Somewhere in Ohio, John Boehner is puffing on a cigarette gleefully enjoying his time away from Washington.
If my non-alternative facts are correct, over the past few years, the House has voted more than 60 times to repeal or alter the ACA. Republicans finally have control of the House, Senate, and the presidency and finally had the chance to follow through but delayed the vote. And now President Trump is saying if they don’t vote yes today, he will move on and blame them for failing to repeal Obamacare, which I think is a political savvy move.
WifeGeeding and I had a “date night” last night and went to Fair Park to watch NPR’s “Wait Wait… Don’t Tell Me!’ record a show. We used a new baby sitter this time, and, well, she locked herself out of the house.
I knew what all these folks looked like, but I was surprised to see the host wear a suit. When I listen to show he seems too relaxed to have a suit and tie on
It was interesting being part of an NPR crowd, most of them are what you’d expect but there were some surprises. I should have counted all the hiking sandals and gloved-shoes as they were everywhere.
They usually record the show on Thursday night and air it on Saturday, which is a 55-minute version. From what we experienced, the show was just under three hours long, so they will have a lot of editing. Because of this, they will sometimes read two sets of jokes depending on how the news will turn out the next day.
At the end of the show, they re-record some lines, mainly questions and introductions, if there were audio problems or they were too tongue-tied.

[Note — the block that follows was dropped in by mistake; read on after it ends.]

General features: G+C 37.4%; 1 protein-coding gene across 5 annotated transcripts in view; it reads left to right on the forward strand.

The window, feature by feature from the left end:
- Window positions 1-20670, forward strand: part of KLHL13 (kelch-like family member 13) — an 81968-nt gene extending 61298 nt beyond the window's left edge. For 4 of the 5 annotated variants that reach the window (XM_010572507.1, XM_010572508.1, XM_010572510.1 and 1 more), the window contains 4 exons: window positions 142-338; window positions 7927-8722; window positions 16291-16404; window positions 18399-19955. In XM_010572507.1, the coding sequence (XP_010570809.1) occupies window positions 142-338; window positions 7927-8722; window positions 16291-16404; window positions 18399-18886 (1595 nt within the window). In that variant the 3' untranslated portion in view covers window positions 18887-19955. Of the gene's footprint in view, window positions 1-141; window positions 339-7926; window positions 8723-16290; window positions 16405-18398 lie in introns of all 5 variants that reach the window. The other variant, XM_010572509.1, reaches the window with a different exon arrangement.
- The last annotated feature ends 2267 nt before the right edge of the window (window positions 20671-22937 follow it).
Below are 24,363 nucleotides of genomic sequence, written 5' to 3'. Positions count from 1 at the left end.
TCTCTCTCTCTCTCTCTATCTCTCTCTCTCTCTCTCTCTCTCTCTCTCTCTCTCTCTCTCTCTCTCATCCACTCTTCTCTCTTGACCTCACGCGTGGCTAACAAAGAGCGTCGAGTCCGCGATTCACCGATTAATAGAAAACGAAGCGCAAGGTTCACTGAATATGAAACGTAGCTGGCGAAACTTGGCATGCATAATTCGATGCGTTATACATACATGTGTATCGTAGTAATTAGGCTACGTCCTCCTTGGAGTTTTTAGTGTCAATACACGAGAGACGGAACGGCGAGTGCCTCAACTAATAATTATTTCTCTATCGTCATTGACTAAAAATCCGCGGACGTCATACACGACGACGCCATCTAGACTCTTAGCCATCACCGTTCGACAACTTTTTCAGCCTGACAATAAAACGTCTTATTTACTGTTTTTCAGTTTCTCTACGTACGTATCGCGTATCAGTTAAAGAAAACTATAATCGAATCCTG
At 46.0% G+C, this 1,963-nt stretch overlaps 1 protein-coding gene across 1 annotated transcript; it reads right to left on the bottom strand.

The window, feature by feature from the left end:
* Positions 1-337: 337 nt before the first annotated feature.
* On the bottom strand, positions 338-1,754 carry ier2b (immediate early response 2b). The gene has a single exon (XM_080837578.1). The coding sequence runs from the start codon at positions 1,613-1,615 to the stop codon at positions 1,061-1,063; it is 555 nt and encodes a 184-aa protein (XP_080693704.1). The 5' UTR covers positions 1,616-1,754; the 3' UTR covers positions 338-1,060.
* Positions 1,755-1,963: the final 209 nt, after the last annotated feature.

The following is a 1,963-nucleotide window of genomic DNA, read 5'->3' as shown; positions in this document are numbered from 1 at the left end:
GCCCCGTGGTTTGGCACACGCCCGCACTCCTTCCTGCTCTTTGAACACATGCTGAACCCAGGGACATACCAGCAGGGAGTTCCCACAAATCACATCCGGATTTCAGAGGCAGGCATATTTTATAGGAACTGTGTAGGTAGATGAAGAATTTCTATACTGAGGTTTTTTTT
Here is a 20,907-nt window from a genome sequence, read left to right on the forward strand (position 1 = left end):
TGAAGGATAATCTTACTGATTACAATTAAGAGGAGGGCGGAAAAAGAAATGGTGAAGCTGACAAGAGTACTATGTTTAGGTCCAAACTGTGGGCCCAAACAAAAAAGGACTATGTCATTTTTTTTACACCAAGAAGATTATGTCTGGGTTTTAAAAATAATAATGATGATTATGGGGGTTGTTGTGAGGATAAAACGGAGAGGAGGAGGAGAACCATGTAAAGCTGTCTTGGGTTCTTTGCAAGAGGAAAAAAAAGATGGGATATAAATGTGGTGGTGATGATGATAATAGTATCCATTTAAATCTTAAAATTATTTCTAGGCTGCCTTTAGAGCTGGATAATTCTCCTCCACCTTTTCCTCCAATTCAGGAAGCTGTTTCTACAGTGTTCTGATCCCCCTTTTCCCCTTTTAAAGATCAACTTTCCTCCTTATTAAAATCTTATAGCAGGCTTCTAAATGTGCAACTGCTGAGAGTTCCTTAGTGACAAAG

The humor can be a bit raunchy at times, and I bet that’s the stuff that’s easily edited out.
The contestants on the phone may speak for no more than a minute-and-a-half the entire time to answer three questions, but the host and panel chat so much they don’t get back to the caller for another question for another 15-20 minutes.
Their special guest was no other than 83-year-old Charlie Pride, and it was his lovable ability to ramble and not actually answer a question which made our show the longest one ever recorded, or so we were told.
I think the host and panelists asked him five or six different times how he was able to transition from a baseball career to one in country music, but Pride just really wanted to talk about baseball.
When asked about how did he first get involved with country music, he stated he was listening to the radio and his father’s favorite show, Mr. District Attorney, would play and he’d repeat the opening words, “Mr. District Attorney! Champion of the people! Defender of truth! Guardian of our fundamental rights to life, liberty, and the pursuit of happiness!”
He said that was the first time he’d been on the Fair Park stage, but he’s been in the audience. But he did state he played on the Bass Hall and Meyerson stages.